5 reasons to move into sell mode at your firm amid coronavirus

It’s a frequent scenario. Your accounting firm’s partners are all baby boomers, either planning or dreaming about retirement. Every year you ask yourselves: Is this the year to look at selling or merging?

For some, the COVID-19 environment has intensified that questioning. For others, it may be too soon — or they just can’t think past the current operating challenges.

I often get asked whether this is the right time to be a buyer or a seller. I think it’s a good time to be opportunistic about your firm’s future — and to poke these embers in a meaningful way. Apart from health reasons and lease renewal, I think there are five main reasons to be a seller right now.

The buyer landscape
The buyer community now includes new or less active buyers. Prompted by the need to decrease client losses and staff worries, new and interesting faces are presenting themselves in the marketplace. Geographic boundaries are coming down as remote work has become more and more effective. Firms from outside your area feel they don’t need to be as close to take on a practice successfully. The regular faces whom you may have met and dismissed — or may have dismissed you — are no longer the only show in town.
The appeal of old-fashioned compliance
Annuitized and ongoing work is less of a risk and requires little investment to transition. Client service efficiencies based on the technology of the successor can create profit quickly. Where in recent years there was an apprehension to add 1040s and basic compliance, now basic work is in demand, albeit based on some minimums.
The client base worry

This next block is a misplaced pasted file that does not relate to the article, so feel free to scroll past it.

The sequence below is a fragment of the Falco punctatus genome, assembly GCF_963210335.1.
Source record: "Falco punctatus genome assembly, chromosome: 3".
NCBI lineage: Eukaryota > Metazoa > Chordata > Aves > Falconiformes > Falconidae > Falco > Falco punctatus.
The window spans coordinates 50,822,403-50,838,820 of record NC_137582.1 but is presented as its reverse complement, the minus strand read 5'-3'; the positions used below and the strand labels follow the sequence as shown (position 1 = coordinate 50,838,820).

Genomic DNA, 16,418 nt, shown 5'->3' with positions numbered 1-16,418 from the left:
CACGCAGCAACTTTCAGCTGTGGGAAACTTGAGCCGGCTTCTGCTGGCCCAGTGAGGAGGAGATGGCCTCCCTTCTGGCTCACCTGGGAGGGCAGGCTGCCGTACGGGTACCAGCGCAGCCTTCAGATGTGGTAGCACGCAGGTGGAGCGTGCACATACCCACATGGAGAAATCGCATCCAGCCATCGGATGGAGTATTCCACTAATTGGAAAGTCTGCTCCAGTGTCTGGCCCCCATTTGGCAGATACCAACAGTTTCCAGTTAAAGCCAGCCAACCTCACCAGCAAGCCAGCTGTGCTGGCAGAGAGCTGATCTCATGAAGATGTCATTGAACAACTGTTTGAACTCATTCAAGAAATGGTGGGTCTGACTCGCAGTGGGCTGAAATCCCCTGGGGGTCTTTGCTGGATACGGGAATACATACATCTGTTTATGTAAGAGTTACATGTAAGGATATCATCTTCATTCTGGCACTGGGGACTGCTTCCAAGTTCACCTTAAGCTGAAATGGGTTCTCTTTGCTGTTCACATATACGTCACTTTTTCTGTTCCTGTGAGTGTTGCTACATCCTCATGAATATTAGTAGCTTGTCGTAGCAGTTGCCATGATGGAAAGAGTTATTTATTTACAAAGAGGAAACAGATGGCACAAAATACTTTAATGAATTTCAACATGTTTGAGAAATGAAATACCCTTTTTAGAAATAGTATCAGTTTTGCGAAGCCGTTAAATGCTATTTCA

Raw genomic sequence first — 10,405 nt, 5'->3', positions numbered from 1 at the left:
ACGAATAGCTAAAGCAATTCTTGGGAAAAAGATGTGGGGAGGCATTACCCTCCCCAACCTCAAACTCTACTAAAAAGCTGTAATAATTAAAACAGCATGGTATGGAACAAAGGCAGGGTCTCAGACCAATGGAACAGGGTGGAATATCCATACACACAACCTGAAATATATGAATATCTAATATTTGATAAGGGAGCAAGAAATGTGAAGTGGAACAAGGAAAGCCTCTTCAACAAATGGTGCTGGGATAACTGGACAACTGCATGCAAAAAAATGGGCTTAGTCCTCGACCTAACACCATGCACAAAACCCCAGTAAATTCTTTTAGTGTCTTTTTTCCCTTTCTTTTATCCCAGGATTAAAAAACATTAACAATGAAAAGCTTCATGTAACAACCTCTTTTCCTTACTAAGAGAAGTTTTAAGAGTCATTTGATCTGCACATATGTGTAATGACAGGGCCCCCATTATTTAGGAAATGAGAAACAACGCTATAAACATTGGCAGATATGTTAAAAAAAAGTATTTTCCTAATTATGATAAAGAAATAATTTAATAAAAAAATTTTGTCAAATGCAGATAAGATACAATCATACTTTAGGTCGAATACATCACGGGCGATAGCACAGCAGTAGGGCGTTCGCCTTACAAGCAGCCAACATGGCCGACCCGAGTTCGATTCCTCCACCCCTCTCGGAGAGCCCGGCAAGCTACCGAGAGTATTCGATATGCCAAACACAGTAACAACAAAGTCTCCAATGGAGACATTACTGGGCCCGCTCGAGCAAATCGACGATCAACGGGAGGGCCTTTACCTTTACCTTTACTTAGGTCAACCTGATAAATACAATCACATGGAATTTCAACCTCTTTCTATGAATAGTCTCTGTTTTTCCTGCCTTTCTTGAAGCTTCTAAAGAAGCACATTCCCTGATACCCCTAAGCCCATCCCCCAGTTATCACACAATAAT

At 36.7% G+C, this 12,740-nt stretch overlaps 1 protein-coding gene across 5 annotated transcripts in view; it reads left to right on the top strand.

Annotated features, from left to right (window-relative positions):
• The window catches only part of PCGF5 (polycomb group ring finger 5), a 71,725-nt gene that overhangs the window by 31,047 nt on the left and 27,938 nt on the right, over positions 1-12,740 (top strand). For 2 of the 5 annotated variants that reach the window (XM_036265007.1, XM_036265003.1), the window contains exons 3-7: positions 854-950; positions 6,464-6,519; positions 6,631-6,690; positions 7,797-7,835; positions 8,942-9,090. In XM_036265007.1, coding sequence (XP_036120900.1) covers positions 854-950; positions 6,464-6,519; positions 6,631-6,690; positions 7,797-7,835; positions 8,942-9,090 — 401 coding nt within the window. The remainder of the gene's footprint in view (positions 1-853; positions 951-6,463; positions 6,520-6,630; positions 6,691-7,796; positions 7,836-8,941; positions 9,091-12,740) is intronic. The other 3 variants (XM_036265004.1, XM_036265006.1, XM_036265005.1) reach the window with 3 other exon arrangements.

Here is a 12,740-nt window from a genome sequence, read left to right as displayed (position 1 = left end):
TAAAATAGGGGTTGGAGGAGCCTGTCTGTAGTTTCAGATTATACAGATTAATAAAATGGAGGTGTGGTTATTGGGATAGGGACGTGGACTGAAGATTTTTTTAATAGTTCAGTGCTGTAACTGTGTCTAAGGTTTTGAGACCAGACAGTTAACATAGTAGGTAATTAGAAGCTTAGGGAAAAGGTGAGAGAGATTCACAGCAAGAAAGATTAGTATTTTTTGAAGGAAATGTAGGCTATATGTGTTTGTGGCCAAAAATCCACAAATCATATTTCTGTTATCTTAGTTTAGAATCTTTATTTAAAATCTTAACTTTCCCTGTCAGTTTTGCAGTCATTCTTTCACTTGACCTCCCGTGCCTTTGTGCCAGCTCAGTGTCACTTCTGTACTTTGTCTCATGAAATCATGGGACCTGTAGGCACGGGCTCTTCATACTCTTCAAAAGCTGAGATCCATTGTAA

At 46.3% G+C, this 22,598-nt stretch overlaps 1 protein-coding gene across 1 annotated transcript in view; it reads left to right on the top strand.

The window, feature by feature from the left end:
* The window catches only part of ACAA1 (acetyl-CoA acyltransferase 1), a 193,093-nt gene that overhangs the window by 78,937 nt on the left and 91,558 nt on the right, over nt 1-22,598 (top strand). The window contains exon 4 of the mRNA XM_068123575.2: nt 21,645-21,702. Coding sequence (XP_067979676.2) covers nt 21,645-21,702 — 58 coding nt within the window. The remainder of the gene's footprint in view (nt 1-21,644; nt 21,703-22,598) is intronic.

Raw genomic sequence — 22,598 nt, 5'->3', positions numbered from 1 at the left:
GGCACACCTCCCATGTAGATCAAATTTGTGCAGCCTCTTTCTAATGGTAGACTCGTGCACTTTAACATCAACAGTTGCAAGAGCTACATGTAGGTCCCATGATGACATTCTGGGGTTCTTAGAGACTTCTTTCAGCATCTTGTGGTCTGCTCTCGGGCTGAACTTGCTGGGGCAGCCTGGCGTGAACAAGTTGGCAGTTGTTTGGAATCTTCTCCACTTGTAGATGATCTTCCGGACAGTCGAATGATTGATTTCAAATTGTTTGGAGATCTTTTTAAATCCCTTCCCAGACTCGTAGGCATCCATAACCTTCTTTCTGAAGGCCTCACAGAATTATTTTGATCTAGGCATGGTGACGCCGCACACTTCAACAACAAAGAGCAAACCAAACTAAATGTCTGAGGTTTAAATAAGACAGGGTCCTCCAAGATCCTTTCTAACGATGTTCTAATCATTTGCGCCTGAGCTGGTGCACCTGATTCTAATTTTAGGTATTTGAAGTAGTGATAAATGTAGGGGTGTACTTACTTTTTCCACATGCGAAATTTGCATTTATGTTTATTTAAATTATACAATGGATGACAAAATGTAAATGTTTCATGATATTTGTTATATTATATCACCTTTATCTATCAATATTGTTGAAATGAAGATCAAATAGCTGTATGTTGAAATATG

When worry hits the economy, clients wonder about the longevity and strength of their advisors. The stronger the perception about the talent and continuity of the adviser, the better. COVID has tested many CPA firms, and some have handled the tension better than others. Clients are looking at options and are now worried about another COVID wave. Joining forces with a deeper firm — or actually becoming a deeper firm — is exactly what will result from completing the right transaction.
The staff challenges
Keeping good staff is a problem borne of many issues, not the least of which are professional challenge, compensation, stability, training and work-life balance. Retaining strong people and grooming additional ones is a shared priority for buyers and sellers. Making firms stronger during this time of a pandemic will make staff more comfortable.
The runway flexibility
New acquirers are less fixated on very short exits for the sellers. Well-defined leadership roles are on the table now — which could allow for a longer working timeline if the seller is interested. Common ground is more of a priority now than ever before. If the buyouts are going to be extended — which they are — then playing a role for a longer time is going to be mutually beneficial.

Ira S. Rosenbloom is CEO of Optimum Strategies, a company that improves the performance, profitability and succession options of small- to mid-sized accounting practices across the Mid-Atlantic region.
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